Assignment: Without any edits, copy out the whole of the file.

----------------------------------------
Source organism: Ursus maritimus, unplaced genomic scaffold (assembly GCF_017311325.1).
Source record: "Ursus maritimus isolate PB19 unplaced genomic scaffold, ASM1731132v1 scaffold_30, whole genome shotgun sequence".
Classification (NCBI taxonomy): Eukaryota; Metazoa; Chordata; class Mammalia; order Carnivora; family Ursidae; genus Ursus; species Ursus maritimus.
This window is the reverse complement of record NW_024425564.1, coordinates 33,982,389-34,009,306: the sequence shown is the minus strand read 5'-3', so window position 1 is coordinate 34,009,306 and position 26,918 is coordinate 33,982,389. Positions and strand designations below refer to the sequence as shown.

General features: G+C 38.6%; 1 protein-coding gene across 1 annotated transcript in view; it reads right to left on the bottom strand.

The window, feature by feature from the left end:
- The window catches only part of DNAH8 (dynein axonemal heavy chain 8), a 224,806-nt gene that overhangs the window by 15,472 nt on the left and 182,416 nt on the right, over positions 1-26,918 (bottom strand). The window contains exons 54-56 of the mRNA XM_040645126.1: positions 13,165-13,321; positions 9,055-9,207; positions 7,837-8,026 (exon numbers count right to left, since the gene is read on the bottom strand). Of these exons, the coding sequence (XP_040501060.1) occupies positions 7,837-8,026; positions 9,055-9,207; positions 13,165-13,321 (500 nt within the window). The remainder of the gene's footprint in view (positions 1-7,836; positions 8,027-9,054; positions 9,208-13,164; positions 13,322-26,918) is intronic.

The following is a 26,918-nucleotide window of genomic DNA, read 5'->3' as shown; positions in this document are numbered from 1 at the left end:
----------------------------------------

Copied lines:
Source organism: Ursus maritimus, unplaced genomic scaffold (assembly GCF_017311325.1).
Source record: "Ursus maritimus isolate PB19 unplaced genomic scaffold, ASM1731132v1 scaffold_30, whole genome shotgun sequence".
Classification (NCBI taxonomy): Eukaryota; Metazoa; Chordata; class Mammalia; order Carnivora; family Ursidae; genus Ursus; species Ursus maritimus.
This window is the reverse complement of record NW_024425564.1, coordinates 33,982,389-34,009,306: the sequence shown is the minus strand read 5'-3', so window position 1 is coordinate 34,009,306 and position 26,918 is coordinate 33,982,389. Positions and strand designations below refer to the sequence as shown.

General features: G+C 38.6%; 1 protein-coding gene across 1 annotated transcript in view; it reads right to left on the bottom strand.

The window, feature by feature from the left end:
- The window catches only part of DNAH8 (dynein axonemal heavy chain 8), a 224,806-nt gene that overhangs the window by 15,472 nt on the left and 182,416 nt on the right, over positions 1-26,918 (bottom strand). The window contains exons 54-56 of the mRNA XM_040645126.1: positions 13,165-13,321; positions 9,055-9,207; positions 7,837-8,026 (exon numbers count right to left, since the gene is read on the bottom strand). Of these exons, the coding sequence (XP_040501060.1) occupies positions 7,837-8,026; positions 9,055-9,207; positions 13,165-13,321 (500 nt within the window). The remainder of the gene's footprint in view (positions 1-7,836; positions 8,027-9,054; positions 9,208-13,164; positions 13,322-26,918) is intronic.

The following is a 26,918-nucleotide window of genomic DNA, read 5'->3' as shown; positions in this document are numbered from 1 at the left end: